Salep, also spelled sahlep or sahlab,[note 1] is a flour made from the tubers of the orchid genus Orchis (including species Orchis mascula and Orchis militaris). These tubers contain a nutritious, starchy polysaccharide called glucomannan. Salep flour is consumed in beverages and desserts, especially in the cuisines of the former Ottoman Empire, notably in the Levant where it is a traditional winter beverage. An increase in consumption is causing local extinctions of orchids in parts of Turkey and Iran.[1]

Salep drink


The word "salep" comes from Arabic: سَحْلَب (saḥlab).[2] In the mid 18th century: from French, from Turkish sālep, from Arabic: ثَعْلَب, romanized: ﭐلثَعْلَب, lit.'fox's' (aṯ-ṯaʿlabi), the name of an orchid (literally ‘fox's testicles’).[3][4][5]


Albanian salep merchant in Ottoman Üsküp (modern Skopje), 1907

The Ancient Romans used ground orchid bulbs to make drinks, which they called by a number of names, especially satyrion and priapiscus. As the names indicate, they likewise considered it to be a powerful aphrodisiac.[6] Of salep, Paracelsus wrote: "behold the Satyrion root, is it not formed like the male privy parts? No one can deny this. Accordingly, magic discovered it and revealed that it can restore a man's virility and passion".[7]

Salep was a popular beverage in the lands of the Ottoman Empire. It enjoyed a reputation as a "fattener" for young women, to make them plumper before marriage.[8] Its consumption spread beyond there to England and Germany before the rise of coffee and tea, and it was later offered as an alternative beverage in coffee houses. In England, the drink was known as saloop. Popular in the 17th and 18th centuries in England, its preparation required that the salep powder be added to water until thickened whereupon it would be sweetened, then flavored with orange flower or rose water. Substitution of British orchid roots, known as "dogstones", for the original Turkish variants was acceptable in the 18th century.[9]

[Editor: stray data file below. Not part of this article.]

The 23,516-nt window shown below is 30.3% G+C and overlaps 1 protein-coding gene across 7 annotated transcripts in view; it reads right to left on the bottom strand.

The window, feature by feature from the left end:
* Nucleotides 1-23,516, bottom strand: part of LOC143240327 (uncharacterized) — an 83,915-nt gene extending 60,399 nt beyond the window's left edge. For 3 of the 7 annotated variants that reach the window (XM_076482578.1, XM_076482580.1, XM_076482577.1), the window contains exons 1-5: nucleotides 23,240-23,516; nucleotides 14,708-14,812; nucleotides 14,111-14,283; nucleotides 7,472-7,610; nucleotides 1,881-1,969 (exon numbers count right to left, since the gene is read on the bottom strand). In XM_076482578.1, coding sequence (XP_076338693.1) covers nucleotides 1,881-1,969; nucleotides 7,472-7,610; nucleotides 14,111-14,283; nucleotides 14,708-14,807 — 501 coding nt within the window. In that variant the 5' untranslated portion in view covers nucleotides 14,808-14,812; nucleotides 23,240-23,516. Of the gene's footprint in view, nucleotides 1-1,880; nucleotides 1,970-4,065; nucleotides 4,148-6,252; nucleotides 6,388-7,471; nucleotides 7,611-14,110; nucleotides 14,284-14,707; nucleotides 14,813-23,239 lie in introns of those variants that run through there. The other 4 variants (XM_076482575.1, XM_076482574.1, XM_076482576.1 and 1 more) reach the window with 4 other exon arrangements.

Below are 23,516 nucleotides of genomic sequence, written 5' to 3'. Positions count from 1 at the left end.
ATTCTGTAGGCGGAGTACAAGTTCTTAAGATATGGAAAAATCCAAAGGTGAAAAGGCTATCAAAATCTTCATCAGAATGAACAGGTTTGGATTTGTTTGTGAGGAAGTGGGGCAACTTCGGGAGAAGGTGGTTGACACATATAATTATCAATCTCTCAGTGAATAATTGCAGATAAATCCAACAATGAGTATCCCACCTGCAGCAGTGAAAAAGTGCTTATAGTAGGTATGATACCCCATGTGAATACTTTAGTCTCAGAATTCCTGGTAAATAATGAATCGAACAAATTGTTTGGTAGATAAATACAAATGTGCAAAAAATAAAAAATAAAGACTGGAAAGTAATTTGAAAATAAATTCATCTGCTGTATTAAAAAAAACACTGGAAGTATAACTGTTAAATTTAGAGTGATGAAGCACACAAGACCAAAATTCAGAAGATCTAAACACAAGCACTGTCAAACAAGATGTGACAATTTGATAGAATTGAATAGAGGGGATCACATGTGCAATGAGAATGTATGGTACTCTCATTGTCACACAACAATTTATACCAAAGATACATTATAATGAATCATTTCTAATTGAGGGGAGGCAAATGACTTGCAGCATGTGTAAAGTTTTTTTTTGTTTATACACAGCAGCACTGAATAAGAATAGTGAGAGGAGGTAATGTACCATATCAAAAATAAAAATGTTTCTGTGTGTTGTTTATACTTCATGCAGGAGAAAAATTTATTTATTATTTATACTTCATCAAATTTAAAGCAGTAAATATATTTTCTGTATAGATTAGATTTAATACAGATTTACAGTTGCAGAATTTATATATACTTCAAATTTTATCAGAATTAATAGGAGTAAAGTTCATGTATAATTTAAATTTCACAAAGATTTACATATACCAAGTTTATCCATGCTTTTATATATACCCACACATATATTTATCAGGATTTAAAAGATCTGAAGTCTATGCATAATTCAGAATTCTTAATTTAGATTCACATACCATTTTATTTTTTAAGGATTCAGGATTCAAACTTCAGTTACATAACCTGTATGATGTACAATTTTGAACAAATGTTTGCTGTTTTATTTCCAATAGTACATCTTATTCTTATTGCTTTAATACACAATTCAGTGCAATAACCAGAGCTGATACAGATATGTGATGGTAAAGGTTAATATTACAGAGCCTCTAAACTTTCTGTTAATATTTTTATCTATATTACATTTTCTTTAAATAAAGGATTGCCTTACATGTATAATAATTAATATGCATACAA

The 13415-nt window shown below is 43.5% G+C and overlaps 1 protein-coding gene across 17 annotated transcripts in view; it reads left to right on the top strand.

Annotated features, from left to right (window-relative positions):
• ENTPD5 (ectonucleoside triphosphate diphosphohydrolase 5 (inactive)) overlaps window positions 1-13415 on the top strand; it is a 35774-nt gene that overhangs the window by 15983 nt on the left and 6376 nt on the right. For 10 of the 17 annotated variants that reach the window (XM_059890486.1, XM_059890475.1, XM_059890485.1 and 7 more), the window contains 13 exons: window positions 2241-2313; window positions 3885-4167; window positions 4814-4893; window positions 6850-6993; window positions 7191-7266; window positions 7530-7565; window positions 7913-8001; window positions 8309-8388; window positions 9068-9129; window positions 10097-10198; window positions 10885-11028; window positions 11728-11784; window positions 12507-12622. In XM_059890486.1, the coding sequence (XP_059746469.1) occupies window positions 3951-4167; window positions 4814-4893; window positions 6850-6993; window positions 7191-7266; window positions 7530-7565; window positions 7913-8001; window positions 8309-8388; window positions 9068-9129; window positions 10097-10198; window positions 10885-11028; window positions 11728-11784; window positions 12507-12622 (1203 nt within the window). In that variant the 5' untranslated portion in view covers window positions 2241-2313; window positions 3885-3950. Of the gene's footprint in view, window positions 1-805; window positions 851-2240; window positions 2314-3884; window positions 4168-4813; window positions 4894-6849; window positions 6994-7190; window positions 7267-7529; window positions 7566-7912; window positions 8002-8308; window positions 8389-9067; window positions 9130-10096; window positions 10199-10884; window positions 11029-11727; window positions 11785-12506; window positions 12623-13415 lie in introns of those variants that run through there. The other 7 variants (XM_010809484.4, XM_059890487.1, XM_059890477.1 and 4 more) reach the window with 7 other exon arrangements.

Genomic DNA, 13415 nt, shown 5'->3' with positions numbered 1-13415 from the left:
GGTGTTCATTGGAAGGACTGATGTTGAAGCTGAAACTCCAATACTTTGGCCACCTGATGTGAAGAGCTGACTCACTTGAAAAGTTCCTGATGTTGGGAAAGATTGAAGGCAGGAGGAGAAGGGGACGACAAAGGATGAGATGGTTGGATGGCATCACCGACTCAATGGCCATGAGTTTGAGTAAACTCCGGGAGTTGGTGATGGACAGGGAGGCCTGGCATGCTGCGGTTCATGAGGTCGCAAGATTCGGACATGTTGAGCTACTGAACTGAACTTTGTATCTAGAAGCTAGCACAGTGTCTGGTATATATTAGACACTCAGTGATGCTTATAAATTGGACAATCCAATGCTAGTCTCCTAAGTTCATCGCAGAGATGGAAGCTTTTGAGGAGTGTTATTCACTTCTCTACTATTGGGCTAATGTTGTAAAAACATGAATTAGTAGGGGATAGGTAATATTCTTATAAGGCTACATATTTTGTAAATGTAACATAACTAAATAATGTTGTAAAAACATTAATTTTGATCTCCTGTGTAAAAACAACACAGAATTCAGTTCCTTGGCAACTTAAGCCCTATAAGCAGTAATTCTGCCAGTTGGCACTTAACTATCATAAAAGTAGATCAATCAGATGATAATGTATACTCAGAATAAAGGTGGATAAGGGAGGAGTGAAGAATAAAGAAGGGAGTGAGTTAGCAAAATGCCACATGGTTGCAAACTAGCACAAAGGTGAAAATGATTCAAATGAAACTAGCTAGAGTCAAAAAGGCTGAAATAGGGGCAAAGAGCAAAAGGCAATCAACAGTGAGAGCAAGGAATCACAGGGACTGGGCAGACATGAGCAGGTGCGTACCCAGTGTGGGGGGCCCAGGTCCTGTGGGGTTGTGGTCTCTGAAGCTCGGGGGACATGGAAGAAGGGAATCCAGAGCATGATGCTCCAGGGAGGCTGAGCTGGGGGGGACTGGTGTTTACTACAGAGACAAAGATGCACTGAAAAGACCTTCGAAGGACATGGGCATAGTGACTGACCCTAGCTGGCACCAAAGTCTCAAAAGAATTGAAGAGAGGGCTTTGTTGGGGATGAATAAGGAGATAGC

An 1820 sketch by Rowlandson showing members of the lower orders enjoying saloop, which they are drinking from the saucer[10]

Saloop was a hot drink that was popular in England in the 18th and 19th centuries. Initially, it was made from salep, mostly from Smyrna.[11] Later, the roots and leaves of the North American sassafras tree were the key ingredient. This plant thickened the drink and also had a stimulating quality.[12][13]

This refreshing beverage was sold in place of tea and coffee, which were much more expensive, and was served in a similar way with milk and sugar.

It was used as a remedy for various ailments, including "chronic alcoholic inebriety".[14] Its popularity declined when it was purported to treat venereal disease and so drinking it in public became shameful.[15] Saloop stalls in London were replaced by coffee stalls.[16]

Modern use

The beverage sahlab is now often made with hot milk instead of water. Other desserts are also made from salep flour, including salep pudding and dondurma. The Kahramanmaraş region of Turkey is a major producer of sahlab known as Maraş Salepi. The popularity of sahlab in Turkey has led to a decline in the populations of wild orchids, and it was made illegal to export true salep.[17] Consequently many instant sahlab mixes are made with artificial flavoring. Salep is also drunk in Greece; it is usually sold on the streets as a hot beverage during the cold months of the year. It is very popular in many parts of the Middle East, especially the Levant. Families in Turkey drink the hot version during the winter time.